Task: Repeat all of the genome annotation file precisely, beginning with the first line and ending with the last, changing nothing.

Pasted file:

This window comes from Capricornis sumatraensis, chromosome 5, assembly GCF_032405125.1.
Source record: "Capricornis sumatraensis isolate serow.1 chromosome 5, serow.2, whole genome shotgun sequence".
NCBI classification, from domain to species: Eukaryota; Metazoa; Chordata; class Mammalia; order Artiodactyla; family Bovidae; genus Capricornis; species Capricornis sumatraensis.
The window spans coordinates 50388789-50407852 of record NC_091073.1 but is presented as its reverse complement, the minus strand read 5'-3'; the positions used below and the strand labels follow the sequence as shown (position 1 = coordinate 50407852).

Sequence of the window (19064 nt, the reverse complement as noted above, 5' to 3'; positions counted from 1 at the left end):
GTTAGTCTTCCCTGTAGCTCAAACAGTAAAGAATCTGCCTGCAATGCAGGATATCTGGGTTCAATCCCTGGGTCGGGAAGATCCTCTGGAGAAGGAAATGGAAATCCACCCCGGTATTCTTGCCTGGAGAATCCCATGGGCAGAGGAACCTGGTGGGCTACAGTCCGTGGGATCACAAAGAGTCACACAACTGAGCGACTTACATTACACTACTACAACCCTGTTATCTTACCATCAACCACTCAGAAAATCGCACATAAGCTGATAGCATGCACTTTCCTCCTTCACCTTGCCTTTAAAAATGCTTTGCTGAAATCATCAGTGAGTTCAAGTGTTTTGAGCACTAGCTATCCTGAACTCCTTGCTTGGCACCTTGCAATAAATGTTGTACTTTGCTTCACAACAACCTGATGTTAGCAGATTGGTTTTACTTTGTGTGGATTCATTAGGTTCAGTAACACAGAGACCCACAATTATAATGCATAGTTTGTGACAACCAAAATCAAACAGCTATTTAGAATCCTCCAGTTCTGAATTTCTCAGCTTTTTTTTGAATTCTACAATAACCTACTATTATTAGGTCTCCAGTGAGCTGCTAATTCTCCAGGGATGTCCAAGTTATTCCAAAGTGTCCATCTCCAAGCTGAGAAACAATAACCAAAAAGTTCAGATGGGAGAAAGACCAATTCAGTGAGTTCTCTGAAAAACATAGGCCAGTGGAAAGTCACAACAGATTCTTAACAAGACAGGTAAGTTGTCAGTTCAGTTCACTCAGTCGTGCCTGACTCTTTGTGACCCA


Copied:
This window comes from Capricornis sumatraensis, chromosome 5, assembly GCF_032405125.1.
Source record: "Capricornis sumatraensis isolate serow.1 chromosome 5, serow.2, whole genome shotgun sequence".
NCBI classification, from domain to species: Eukaryota; Metazoa; Chordata; class Mammalia; order Artiodactyla; family Bovidae; genus Capricornis; species Capricornis sumatraensis.
The window spans coordinates 50388789-50407852 of record NC_091073.1 but is presented as its reverse complement, the minus strand read 5'-3'; the positions used below and the strand labels follow the sequence as shown (position 1 = coordinate 50407852).

Sequence of the window (19064 nt, the reverse complement as noted above, 5' to 3'; positions counted from 1 at the left end):
GTTAGTCTTCCCTGTAGCTCAAACAGTAAAGAATCTGCCTGCAATGCAGGATATCTGGGTTCAATCCCTGGGTCGGGAAGATCCTCTGGAGAAGGAAATGGAAATCCACCCCGGTATTCTTGCCTGGAGAATCCCATGGGCAGAGGAACCTGGTGGGCTACAGTCCGTGGGATCACAAAGAGTCACACAACTGAGCGACTTACATTACACTACTACAACCCTGTTATCTTACCATCAACCACTCAGAAAATCGCACATAAGCTGATAGCATGCACTTTCCTCCTTCACCTTGCCTTTAAAAATGCTTTGCTGAAATCATCAGTGAGTTCAAGTGTTTTGAGCACTAGCTATCCTGAACTCCTTGCTTGGCACCTTGCAATAAATGTTGTACTTTGCTTCACAACAACCTGATGTTAGCAGATTGGTTTTACTTTGTGTGGATTCATTAGGTTCAGTAACACAGAGACCCACAATTATAATGCATAGTTTGTGACAACCAAAATCAAACAGCTATTTAGAATCCTCCAGTTCTGAATTTCTCAGCTTTTTTTTGAATTCTACAATAACCTACTATTATTAGGTCTCCAGTGAGCTGCTAATTCTCCAGGGATGTCCAAGTTATTCCAAAGTGTCCATCTCCAAGCTGAGAAACAATAACCAAAAAGTTCAGATGGGAGAAAGACCAATTCAGTGAGTTCTCTGAAAAACATAGGCCAGTGGAAAGTCACAACAGATTCTTAACAAGACAGGTAAGTTGTCAGTTCAGTTCACTCAGTCGTGCCTGACTCTTTGTGACCCA